Federal case law states that a contingency fee multiplier may only be used in rare and exceptional circumstances, and that the multiplier is completely unavailable under certain federal statutes. Contrary to Federal case law, the Florida Supreme Court in 2017 ruled that the contingency fee multiplier in Florida courts is not subject to the "rare and exceptional circumstances" requirement. Thus, there is now a difference between Florida and federal law with respect to this issue.
The bill prohibits a court from using a contingency fee multiplier when calculating an attorney fee award unless an applicable statute expressly allows use of the contingency fee multiplier.
HB 7071 is now in Senate messages.
AIF supports legislative efforts that prevent unscrupulous actors from taking advantage of property insurance disputes which will keep insurance rates low and allow growth in Florida businesses.
SB 810 – Relating to Fees/Tobacco Products Dealer Permits
On Friday, March 6, SB 810 by Senator David Simmons (R-Longwood) was read a third time on the Senate floor and passed with 34 yeas and 4 nays.
- Increases the minimum age to lawfully purchase and possess tobacco products from 18 years of age to 21 years of age.
- Repeals exceptions allowing persons in the military and emancipated minors to possess or purchase tobacco products under current law.
- Prohibits smoking and vaping by any person under 21 years of age on or near school property, regardless of hours of the day.
- Limits the sale of tobacco products through a vending machine to a location that prohibits persons under 21 years of age on the premises.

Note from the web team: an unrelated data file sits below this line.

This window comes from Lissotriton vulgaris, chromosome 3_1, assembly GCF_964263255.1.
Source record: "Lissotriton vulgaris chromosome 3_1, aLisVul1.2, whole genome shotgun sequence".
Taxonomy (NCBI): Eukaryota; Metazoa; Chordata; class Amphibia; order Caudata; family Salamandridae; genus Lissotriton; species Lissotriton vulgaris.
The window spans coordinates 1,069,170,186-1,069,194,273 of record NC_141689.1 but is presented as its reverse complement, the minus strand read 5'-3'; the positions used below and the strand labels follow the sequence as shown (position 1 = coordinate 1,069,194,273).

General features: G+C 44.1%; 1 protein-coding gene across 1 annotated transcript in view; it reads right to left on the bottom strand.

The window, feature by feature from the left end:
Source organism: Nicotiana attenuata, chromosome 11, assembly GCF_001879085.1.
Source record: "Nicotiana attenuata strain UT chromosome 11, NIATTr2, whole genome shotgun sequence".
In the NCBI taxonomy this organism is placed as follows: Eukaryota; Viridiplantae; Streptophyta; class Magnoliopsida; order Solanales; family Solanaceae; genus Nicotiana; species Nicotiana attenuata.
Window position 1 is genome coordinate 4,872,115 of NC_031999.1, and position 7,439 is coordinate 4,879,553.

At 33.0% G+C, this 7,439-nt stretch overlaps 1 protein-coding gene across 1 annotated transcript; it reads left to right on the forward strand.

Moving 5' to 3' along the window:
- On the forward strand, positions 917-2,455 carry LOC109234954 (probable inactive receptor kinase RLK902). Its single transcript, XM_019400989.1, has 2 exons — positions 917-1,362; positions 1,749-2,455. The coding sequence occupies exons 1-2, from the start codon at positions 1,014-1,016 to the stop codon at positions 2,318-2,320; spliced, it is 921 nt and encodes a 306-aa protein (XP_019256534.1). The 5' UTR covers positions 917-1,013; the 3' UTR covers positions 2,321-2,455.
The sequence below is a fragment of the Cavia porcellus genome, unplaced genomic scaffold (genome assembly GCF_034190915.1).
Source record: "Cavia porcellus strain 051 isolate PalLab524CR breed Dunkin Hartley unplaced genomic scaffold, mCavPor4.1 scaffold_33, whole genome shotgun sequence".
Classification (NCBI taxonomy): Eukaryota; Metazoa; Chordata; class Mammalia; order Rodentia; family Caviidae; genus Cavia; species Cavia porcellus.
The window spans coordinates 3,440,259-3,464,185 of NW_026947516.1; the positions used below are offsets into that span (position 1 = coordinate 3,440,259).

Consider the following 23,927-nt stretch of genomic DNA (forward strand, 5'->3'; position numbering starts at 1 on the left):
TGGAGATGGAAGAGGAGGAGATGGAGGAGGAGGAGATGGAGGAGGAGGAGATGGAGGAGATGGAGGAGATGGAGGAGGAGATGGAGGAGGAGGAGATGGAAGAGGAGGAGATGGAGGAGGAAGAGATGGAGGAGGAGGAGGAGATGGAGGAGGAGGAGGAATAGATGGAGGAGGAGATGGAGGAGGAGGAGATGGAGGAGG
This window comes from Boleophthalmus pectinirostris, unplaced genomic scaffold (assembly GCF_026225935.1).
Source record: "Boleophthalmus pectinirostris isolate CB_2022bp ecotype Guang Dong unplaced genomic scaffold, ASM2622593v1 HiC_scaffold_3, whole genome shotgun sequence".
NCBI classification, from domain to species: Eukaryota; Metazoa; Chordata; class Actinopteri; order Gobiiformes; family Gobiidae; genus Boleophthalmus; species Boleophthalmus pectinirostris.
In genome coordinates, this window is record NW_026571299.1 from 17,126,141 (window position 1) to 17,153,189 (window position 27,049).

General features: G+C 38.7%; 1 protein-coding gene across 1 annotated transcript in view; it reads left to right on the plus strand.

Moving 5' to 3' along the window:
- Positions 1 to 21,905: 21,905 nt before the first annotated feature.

- Requires age verification before a sale or delivery to a person under 30 years of age. (This complies with recently enacted federal law.
SB 810 will now go to the House for consideration.
AIF supports moving the legal age of purchasing these products to 21 to align with Federal law.
HB 7097 – Relating to Taxation
On Friday, March 6, HB 7097, sponsored by the House Ways & Means Committee, was read a third time on the House floor and passed with 97 yeas and 16 nays.
The bill provides for several tax reductions and other tax-related modifications designed to directly impact both families and businesses. Specifically, the bill provides for a 0.5 percentage point reduction in the state communications services tax. Several provisions related to sales tax are included:
- A reduction in the tax rate for commercial property rentals from 5.5% to 5.4%;
- A three-day “back-to-school” tax holiday for certain clothing, school supplies, and personal computers; and a seven-day “disaster preparedness” tax holiday in May and June of 2020 for specified disaster preparedness items;
- A requirement that School Capital Outlay sales surtaxes approved in the future be proportionately shared with charter schools;
- A change in distributions made under the Tax Collection Enforcement Diversion Program; and
- Future sunset of the Charter County and Regional Transportation System Sales Surtax currently levied in Miami-Dade County, and a requirement that any future levy of the tax in any eligible county be limited to 20 years in duration.
The bill also provides for a one-time increase of $8.2 million available for the brownfields tax credit program and includes a provision that amends the calculation of a taxpayer’s “final tax liability” for purposes of calculating certain corporate income tax refunds.
HB 7097 will now go to the Senate for consideration.
AIF supports legislative actions that reduce taxes on businesses which allows further growth and employment opportunities.